The whole concept outlined above needs to be supplemented by purely economic evaluation of effectiveness of tertiary education. This purely economic view is based on concept of opportunity costs and the consequent rate of return on investment in tertiary education. At least in the full-time form of university studies, an individual waives the opportunity to earn as a full-time upper-secondary educated employee. On the other hand, as tertiary educated employee, earnings are higher than that of upper-secondary educated employee, and thus there is return on investment to tertiary education. These economic indicators can be quantified and thus the effectiveness of tertiary education can be evaluated.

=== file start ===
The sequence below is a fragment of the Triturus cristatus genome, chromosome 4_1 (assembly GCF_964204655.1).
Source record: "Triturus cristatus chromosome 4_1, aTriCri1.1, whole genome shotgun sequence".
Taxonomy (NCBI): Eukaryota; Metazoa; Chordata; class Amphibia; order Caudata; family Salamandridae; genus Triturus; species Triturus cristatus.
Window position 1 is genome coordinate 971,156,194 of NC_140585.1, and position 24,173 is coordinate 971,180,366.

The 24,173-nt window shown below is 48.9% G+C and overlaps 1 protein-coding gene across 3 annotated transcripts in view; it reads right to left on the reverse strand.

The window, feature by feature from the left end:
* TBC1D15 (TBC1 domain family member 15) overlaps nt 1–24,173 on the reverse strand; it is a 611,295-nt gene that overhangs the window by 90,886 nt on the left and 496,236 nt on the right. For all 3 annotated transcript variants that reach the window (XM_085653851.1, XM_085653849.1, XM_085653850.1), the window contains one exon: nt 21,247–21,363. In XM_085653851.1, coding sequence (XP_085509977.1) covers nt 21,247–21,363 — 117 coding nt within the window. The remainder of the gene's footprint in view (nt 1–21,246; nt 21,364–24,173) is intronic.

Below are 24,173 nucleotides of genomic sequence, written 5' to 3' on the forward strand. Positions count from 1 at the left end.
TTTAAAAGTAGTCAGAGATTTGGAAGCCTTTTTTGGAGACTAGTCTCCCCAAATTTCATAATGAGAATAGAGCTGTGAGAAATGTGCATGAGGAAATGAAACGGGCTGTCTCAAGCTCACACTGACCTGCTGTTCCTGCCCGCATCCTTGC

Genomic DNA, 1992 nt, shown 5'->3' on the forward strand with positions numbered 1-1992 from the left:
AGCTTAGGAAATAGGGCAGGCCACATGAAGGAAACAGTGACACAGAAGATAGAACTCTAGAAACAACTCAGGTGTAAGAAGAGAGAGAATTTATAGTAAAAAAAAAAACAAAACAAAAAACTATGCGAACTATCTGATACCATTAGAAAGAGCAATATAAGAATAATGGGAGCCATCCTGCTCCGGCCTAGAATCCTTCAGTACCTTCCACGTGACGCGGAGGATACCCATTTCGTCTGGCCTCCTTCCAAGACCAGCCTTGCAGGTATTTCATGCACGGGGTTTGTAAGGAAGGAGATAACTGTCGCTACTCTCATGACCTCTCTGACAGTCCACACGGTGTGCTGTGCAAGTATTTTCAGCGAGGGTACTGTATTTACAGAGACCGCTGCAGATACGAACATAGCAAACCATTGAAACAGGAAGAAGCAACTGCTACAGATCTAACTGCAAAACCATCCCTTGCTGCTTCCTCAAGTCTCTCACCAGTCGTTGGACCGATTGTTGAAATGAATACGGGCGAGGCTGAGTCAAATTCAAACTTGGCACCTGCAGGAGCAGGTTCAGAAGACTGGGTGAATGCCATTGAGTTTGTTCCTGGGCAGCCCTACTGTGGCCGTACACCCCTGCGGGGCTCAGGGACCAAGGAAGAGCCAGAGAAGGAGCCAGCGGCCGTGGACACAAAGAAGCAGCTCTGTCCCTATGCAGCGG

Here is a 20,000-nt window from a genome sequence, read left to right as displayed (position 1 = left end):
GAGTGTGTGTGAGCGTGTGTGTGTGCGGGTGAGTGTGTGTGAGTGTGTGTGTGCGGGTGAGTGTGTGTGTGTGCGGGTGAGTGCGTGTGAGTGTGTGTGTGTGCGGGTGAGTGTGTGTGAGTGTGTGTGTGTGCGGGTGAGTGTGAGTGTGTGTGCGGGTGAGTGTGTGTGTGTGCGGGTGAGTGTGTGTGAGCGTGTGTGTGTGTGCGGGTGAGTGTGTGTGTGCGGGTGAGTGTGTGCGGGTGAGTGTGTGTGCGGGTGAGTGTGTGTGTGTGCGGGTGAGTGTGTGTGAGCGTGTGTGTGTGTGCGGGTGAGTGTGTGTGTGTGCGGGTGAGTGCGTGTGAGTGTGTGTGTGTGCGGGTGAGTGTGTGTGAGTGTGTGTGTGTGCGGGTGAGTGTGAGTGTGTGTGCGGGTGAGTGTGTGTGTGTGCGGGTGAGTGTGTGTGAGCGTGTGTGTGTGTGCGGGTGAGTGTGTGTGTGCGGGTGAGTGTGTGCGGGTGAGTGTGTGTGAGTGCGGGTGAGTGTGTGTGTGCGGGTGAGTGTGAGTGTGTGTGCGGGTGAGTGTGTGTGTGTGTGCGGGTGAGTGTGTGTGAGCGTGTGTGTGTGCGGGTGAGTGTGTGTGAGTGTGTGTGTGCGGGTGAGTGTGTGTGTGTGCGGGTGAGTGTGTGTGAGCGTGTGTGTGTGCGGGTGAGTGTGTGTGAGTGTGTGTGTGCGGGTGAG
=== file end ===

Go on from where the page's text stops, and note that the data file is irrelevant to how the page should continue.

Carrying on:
The contribution uses available data about mean and median wages according to educational attainment in EU countries published in the Eurostat database (Eurostat, 2021). The concept of opportunity cost operates with the fact that the cost of a decision (implemented) is the potential return associated with the inability to implement another, usually the second best, activity (not implemented). If individual decides to continue at tertiary education after completing upper-secondary education, especially in full-time form, restricting (even preventing) the simultaneous pursuit of paid employment, the income from such employment for the duration of tertiary education is an opportunity cost. Its amount is therefore determined by the period of university study (standardly 5 years) and the mean/median salary of an employee with upper-secondary education. As an employee with a university degree earns more than an employee with upper-secondary education, this difference can be considered as yield from achievement of tertiary education. The opportunity cost of tertiary education can thus be related to the yield from tertiary education and both the payback period and the rate of return can be determined. This approach is a simplification of the economic evaluation of the impact of tertiary education. Indeed, the evaluation of economic viability should also consider other economic factors, such as tuition fees, which exist in many countries. It would also be necessary to include the effect of unemployment in the evaluation; easier and faster entry into employment after completing the educational career, respectively. Unemployment threatens more individuals with upper-secondary school education than university graduates. However, even this view is considerably distorted, because the problem of unemployment affects graduates of various study fields differently, both graduates of upper-secondary and tertiary education. The situation also varies by region or gender. It is problem of getting a job, but also problem of wage earned amount. The problem is quite complex, and therefore the aim of this contribution is to introduce the concept of opportunity costs and its application to the issue of tertiary education, and to identify other potential economic factors influencing the assessment of economic return on tertiary education.